No one—not even Dennis Nilsen himself—can say just how many people he killed between December of 1978 and his arrest in February of 1983. His crimes earned him a variety of nicknames: “The British Jeffrey Dahmer” given the grisly nature of the murders; “The Muswell Hill Murderer” for the North London neighborhood where he committed his deeds; And, most chilling of all, “The Kindly Killer” as Nilsen himself believed that his method of execution was humane.
What we do know is that Nilsen killed anywhere from a dozen to 16 men and kept their bodies in his home, sometimes for months at a time. Nilsen’s victims were students and homeless men that he met and lured back to his place, sometimes for sex or merely companionship. Booze and food were often promised. At some point during the night, Nilsen would seize upon his victim, strangling him or holding his head under water until death.
After each murder, Nilsen engaged in a series of rituals that began with bathing and clothing the victim’s body. He often posed the corpses, sometimes in a sexually suggestive manner, other times as though they were cohabiting the apartment with the corpse at rest in and armchair as Nilsen watched TV. Like Jeffrey Dahmer, Nilsen is said to have sought in each victim someone who wouldn’t leave him. He kept the corpse of his first victim, 14-year-old Stephen Holmes, under his floorboards for nearly eight months. Then, using culinary skills he learned as a cook in the army, Nilsen would dismember the bodies—often burning the remains in an outdoor fire pit in his garden.
An admitted necrophiliac, Nilsen claimed to have masturbated while viewing the dead bodies of several of his victims, and to have engaged in sex acts with at least six different corpses—though he was insistent that he never penetrated any of the bodies. Even before his murders, Nilsen’s sexual fantasies revolved around partners who were dead or passive to the point of unconsciousness, and sometimes drew inspiration from the painting The Raft of the Medusa by Theodore Gericault in which an old man holds the nude, limp body of a younger man.
Nilsen’s arrest in February of 1983 was precipitated by his move to an upstairs flat in 1981. Without a spacious garden out back, he found it increasingly difficult to dispose of his corpses. Since he occupied an attic room, he could no longer conceal the bodies beneath the floorboards.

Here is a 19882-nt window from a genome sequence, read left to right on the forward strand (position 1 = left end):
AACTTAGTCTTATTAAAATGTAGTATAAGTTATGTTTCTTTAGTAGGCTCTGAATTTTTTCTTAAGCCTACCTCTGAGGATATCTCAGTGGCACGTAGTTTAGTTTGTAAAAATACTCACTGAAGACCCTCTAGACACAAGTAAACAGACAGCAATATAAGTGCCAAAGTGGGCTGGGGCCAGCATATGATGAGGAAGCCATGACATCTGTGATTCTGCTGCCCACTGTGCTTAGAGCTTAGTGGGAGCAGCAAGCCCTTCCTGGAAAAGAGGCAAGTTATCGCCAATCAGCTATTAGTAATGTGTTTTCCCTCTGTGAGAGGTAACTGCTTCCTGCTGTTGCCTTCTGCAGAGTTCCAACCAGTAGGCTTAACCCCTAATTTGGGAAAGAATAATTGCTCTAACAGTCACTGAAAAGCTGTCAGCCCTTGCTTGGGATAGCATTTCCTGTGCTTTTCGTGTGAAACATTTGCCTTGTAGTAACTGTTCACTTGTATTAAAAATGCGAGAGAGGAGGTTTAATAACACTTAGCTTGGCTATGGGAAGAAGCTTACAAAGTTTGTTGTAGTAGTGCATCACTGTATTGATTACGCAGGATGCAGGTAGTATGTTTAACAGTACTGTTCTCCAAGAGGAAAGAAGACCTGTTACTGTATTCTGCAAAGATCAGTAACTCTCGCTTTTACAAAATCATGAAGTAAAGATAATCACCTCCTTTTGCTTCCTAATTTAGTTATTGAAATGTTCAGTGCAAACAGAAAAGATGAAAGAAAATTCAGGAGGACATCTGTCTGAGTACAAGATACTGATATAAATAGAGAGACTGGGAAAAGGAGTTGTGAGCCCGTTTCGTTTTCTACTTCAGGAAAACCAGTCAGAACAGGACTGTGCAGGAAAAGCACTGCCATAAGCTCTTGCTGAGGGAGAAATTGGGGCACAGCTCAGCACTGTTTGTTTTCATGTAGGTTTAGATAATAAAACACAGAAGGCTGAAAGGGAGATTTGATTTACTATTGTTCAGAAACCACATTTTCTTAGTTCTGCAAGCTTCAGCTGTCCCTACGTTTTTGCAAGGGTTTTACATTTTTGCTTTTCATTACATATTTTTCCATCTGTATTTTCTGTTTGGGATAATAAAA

So Nilsen attempted to dispose of some body parts by flushing them down the drain. The approach blocked up the building’s sewer system, leading to complaints from tenants—including, oddly, Nilsen himself. Plumbers were called to clear the blockage. They soon discovered the pipes were packed with bone fragments and a fatty substance that looked like chicken.
The source was traced to the top flat in the building. Police were alerted, and when they raided Dennis Nilsen’s home they found suitcases full of human organs and bags of human remains concealed in his rooms. Three human heads were also found in a cupboard. Nilsen apologized to the police for not being able to tell them the exact number of murders he had committed, yet he offered up remarkably detailed confessions as to what he did with the bodies—among other things, he admitted to boiling the heads, hands, and feet of several of his victims.
Nilsen was brought to trial in the fall of 1983. He was found guilty of his crimes and sentenced to life in prison. Currently, he resides in a maximum-security prison in the East Riding of Yorkshire. After his incarceration, Nilsen wrote a 400-page autobiography entitled The History of a Drowning Boy, which remains unpublished. When asked about the murders, Nilsen once said, “I caused dreams which caused death … this is my crime.”
Photos (in order): Murderpedia; Wikimedia Commons; Keystone / Getty Images; Dave Benett / Getty Images